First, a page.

The International Museum of the Reformation is situated on the ground floor of the very impressive Maison Mallet. This is located beside Saint-Pierre Cathedral, on Rue du Cloître. Through various artefacts such as writings, primitive prints and artworks, this museum teaches the visitor about the cultural and religious reasons for the Reformation, and how Geneva played a key role in its advent. It also describes the cultural and religious changes that were brought about as a result. There are also much more modern exhibitions for all the family, such as educational movies, workshops and rooms where one can listen to music associated with this seminal event in history. Mobility impaired can easily get around the museum. It is open Tuesday to Sunday (December 24, 25 and 31 and January 1 excluded) from 10am to 5pm.
In Parc des Bastions, you will find the University of Geneva liberal arts campus. Not only this, if you are a fan of chess you can have a game on one of the oversized chessboards. History buffs can admire the tall sculptures of venerated Calvinist figures. These men played an important role in Geneva‘s history. Located beside Place Neuve, this lush park also links Plaine de Plainpalais and the Old Town. Hence it is a great place to wander around while walking from one district to the other.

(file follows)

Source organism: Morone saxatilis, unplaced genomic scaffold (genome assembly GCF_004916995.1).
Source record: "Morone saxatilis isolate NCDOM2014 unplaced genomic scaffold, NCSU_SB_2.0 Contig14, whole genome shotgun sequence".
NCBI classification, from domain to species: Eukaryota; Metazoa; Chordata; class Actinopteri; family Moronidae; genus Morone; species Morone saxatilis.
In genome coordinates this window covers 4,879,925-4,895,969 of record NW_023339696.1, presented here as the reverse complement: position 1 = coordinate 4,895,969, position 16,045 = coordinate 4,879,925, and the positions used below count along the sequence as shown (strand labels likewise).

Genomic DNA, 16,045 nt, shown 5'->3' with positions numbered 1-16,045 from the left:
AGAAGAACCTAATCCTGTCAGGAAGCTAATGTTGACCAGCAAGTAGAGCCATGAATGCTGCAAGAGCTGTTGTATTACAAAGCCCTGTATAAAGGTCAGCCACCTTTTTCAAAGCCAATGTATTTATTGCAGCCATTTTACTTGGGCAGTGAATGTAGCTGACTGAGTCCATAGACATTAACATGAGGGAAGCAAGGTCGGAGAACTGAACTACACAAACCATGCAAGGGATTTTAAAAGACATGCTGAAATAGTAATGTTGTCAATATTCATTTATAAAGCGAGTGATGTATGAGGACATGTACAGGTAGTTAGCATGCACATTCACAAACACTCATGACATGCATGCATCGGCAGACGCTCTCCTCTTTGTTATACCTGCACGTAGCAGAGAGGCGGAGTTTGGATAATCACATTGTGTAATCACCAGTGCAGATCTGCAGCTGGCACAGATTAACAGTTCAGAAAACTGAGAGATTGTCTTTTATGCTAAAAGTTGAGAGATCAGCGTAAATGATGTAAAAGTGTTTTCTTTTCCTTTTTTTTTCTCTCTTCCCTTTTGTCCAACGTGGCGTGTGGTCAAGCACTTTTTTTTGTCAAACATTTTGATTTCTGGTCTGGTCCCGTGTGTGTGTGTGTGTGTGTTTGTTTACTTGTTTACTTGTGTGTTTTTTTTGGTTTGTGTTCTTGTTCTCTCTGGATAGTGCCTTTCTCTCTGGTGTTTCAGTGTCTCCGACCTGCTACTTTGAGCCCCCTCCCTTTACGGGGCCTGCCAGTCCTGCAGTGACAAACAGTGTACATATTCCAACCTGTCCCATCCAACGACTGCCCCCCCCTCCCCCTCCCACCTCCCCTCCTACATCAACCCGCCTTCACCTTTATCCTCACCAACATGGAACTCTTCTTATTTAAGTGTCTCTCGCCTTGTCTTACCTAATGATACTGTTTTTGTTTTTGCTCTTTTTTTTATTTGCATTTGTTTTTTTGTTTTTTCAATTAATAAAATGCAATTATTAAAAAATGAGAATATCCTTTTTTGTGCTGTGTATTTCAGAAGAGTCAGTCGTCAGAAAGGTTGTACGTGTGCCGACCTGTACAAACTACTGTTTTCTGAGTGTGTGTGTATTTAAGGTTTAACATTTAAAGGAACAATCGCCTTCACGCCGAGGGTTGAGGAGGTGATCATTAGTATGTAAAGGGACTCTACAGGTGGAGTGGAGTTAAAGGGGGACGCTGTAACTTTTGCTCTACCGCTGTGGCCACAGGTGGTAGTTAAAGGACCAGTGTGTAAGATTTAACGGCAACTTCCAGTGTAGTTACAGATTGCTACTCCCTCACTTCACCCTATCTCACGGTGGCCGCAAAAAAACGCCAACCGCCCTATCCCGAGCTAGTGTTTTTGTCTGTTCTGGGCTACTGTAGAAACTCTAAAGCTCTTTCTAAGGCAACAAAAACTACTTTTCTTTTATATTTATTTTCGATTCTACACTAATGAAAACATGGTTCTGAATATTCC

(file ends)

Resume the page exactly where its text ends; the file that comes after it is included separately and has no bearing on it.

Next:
The Museum of the International Committee of the Red Cross, on Avenue de la Paix, is amongst Europe’s finest. This is because it documents in almost forensic detail how the I.C.R.C. has helped both local communities and entire countries through bloody conflicts, earthquakes, tsunamis, hurricanes and other catastrophes. It does this through both photo, film, articles and interviews with both survivors and volunteers. Although the exhibitions do not hold back in telling these graphic stories, they are also admirably objective; greatly adding to the reliability of the information.
Bois de la Bâtie is located on the opposite bank of the river Arve to Jonction. The majority of this tree covered hill is still as nature intended, with the addition of hiking paths on its perimeters. These paths form a network. They all meet at a walkway that links Bois de la Bâtie to the St. Jean district, via a railroad bridge. At the westernmost reaches of the hill is a modest zoo.
Musée Ariana, on Avenue de la Paix (halfway between the Museum of the International Committee of the Red Cross and Place des Nations), is home to a massive range of European and Eastern glass and ceramics. It is estimated that there are around 20,000 pieces in all. The exhibits cover over 700 years of glass and ceramic production, and all of the most popular manufacturing methods. As a result, this is one of Europe’s most significant museums dedicated to earthenware. The museum itself, which was designed by Gustave Revilliod using a combination of Neo-Baroque and Neoclassical features, is also an attraction in itself as it is quite different from the surrounding structures. The Musée Ariana is open Wednesday to Monday from 11am to 5pm.